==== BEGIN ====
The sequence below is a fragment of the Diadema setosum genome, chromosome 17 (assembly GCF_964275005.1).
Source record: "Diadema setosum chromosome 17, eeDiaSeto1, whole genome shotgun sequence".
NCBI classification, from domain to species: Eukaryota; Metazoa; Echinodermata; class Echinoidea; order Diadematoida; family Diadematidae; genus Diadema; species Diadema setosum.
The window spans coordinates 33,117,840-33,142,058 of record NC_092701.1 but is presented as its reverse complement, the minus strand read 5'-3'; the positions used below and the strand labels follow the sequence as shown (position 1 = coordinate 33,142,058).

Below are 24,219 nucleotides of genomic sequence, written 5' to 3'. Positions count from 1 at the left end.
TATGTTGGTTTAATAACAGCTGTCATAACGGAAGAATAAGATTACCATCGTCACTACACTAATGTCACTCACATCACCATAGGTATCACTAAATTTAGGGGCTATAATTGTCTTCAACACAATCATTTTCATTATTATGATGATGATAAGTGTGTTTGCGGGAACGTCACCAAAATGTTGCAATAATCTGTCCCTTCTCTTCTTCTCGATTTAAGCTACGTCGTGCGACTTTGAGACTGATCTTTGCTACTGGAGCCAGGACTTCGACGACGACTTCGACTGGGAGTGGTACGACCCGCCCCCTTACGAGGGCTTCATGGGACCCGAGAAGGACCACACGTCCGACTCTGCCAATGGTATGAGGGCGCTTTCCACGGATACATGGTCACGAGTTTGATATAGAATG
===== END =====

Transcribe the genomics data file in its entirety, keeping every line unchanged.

The sequence below is a fragment of the Diadema setosum genome, chromosome 17 (assembly GCF_964275005.1).
Source record: "Diadema setosum chromosome 17, eeDiaSeto1, whole genome shotgun sequence".
NCBI classification, from domain to species: Eukaryota; Metazoa; Echinodermata; class Echinoidea; order Diadematoida; family Diadematidae; genus Diadema; species Diadema setosum.
The window spans coordinates 33,117,840-33,142,058 of record NC_092701.1 but is presented as its reverse complement, the minus strand read 5'-3'; the positions used below and the strand labels follow the sequence as shown (position 1 = coordinate 33,142,058).

Below are 24,219 nucleotides of genomic sequence, written 5' to 3'. Positions count from 1 at the left end.
TATGTTGGTTTAATAACAGCTGTCATAACGGAAGAATAAGATTACCATCGTCACTACACTAATGTCACTCACATCACCATAGGTATCACTAAATTTAGGGGCTATAATTGTCTTCAACACAATCATTTTCATTATTATGATGATGATAAGTGTGTTTGCGGGAACGTCACCAAAATGTTGCAATAATCTGTCCCTTCTCTTCTTCTCGATTTAAGCTACGTCGTGCGACTTTGAGACTGATCTTTGCTACTGGAGCCAGGACTTCGACGACGACTTCGACTGGGAGTGGTACGACCCGCCCCCTTACGAGGGCTTCATGGGACCCGAGAAGGACCACACGTCCGACTCTGCCAATGGTATGAGGGCGCTTTCCACGGATACATGGTCACGAGTTTGATATAGAATG